Benedicto is the trainer-director for Dulaang Filipino. His recent professional acting credits include Philippine Educational Theater Association's "Arbol de Fuego," Marie Eugenie Theater of the Assumption's "Romeo and Juliet" and Virgin Labfest 2015's "Macho Dancers: A Musical."

Dulaang Filipino is the resident theater company of De La Salle-College of Saint Benilde. The college's School of Design and Arts offers theater-related courses such as Technical Theater, Dance and Production Design.

Jason Dawis plays Oedipus, Ian Santos plays Kreon and Christine Bas plays Antigone.
Costume design is by Jay Conanan, set design by Drea Estrellado, lighting design by Benedict Alfonso and sound design by Ken Aoki.

DF's season this school year (following a trimester calendar that begins in August) includes "Romeo and Juliet" in November and "Luna: An Aswang Romance" in July 2016.

Dulaang Filipino's "Oedipus" plays Sept. 11 at L'Espace Théatre Muni-Spec, 543, rue du Pont, Mont-Laurier, Québec. Contact 819-6231222. Like on Facebook (DulaangFilipino.Benilde).

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Liza Camus–premier PM and ‘pare’ to theater colleagues–exits the stage

Liza Camus–premier PM and ‘pare’ to theater colleagues–exits the stage
By Walter Ang

Aug. 22, 2015
Philippine Daily Inquirer

Production manager Liza Camus passed away on Aug. 10 from complications after suffering a stroke on July 4. She was 55. She is survived by her father Louie and siblings John, Tina and José Mari.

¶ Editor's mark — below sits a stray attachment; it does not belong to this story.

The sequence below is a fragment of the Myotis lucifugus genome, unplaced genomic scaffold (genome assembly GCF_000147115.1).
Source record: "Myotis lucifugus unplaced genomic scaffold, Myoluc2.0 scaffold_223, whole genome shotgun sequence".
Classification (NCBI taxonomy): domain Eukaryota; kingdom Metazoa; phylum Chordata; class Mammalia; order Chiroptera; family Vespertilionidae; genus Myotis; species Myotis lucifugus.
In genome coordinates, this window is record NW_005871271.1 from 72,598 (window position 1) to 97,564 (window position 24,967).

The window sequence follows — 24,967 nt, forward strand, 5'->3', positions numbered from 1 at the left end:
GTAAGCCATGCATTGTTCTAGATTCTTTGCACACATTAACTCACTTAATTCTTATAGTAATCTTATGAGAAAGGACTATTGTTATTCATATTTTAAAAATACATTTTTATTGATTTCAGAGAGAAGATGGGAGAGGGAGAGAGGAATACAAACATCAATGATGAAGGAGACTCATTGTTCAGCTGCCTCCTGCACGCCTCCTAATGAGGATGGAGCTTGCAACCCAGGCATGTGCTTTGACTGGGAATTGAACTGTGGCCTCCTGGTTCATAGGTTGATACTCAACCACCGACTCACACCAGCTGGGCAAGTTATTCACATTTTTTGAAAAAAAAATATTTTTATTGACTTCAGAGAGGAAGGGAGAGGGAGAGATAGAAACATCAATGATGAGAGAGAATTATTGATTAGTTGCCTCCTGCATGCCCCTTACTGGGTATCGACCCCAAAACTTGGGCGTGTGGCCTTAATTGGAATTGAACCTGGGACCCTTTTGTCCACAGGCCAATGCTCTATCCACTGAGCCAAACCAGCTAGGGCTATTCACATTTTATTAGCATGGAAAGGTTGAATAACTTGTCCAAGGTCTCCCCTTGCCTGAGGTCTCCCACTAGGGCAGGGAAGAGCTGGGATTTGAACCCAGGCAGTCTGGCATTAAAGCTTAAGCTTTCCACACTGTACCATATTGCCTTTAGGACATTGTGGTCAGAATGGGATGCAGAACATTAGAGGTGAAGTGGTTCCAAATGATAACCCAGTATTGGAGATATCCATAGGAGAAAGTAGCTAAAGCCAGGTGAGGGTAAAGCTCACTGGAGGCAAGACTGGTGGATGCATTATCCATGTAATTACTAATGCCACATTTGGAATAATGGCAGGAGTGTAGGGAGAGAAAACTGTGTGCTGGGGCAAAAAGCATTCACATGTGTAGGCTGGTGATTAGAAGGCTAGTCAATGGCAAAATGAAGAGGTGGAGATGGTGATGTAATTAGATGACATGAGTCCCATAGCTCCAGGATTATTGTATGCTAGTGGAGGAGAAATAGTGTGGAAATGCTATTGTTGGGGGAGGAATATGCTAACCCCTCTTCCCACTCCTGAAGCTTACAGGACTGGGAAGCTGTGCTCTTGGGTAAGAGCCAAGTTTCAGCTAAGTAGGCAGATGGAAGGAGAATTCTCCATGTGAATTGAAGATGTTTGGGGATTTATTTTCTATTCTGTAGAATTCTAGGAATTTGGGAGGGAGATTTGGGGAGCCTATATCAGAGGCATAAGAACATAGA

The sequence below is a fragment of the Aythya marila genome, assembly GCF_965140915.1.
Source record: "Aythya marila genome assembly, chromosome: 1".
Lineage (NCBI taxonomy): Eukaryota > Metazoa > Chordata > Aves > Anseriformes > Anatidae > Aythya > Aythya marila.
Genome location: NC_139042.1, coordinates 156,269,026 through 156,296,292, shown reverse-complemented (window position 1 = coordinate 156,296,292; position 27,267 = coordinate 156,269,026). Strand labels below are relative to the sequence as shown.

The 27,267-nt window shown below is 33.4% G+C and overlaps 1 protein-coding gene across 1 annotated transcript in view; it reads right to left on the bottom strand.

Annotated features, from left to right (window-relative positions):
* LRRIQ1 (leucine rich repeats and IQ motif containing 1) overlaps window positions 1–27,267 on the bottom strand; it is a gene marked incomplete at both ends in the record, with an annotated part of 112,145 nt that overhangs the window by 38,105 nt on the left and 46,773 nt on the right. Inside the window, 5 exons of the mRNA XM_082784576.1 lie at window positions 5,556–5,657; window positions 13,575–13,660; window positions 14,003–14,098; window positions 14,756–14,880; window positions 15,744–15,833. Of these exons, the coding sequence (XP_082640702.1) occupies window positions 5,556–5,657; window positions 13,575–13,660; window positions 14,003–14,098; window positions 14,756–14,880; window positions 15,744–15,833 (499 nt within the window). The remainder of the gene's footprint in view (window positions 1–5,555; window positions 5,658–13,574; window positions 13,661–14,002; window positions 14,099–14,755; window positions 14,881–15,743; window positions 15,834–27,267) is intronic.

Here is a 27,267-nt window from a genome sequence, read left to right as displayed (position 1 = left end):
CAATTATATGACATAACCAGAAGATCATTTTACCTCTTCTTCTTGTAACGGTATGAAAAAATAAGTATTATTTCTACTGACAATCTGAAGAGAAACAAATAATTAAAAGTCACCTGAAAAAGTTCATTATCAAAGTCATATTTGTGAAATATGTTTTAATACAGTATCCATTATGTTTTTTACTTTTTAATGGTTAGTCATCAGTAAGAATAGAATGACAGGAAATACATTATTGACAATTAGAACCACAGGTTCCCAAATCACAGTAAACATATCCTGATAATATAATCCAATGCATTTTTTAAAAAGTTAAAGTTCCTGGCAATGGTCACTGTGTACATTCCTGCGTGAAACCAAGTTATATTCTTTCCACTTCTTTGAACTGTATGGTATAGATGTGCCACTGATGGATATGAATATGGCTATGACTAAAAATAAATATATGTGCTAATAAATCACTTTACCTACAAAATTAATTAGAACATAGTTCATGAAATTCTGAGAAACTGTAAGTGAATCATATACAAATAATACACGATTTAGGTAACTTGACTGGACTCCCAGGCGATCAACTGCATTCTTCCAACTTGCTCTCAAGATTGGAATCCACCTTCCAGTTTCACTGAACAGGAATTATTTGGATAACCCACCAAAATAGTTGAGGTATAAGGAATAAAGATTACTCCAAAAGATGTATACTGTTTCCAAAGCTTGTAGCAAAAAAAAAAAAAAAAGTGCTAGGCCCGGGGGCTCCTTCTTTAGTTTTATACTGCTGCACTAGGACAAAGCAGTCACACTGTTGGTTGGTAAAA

Camus had been the production manager at Atlantis Theatricals Entertainment Group (Ateg) since its founding in 2000.

Bobby Garcia,  Ateg founding artistic director, said: "I first met Liza in 1993 through Boy Abunda. He got Liza to production-manage a TV show I was supposed to do. He told Liza, in front of me, 'I want you to always be by Bobby's side. Don't ever leave him.'"

The show didn't push through, Garcia admitted. "But, true to her word, Liza never left me. She would go on to become our production manager  for `Miss Saigon' (Garcia was the local resident director for the 2000 Manila run) and then for Atlantis. Liza is one of a kind. She is, and forever will be, my Wonder Woman."

From concerts to theater
Prior to working in theater, Camus was involved in concerts and television.
After graduating from De La Salle University, she worked as production assistant under director Fritz Ynfante for the Miss Young Philippines beauty pageant.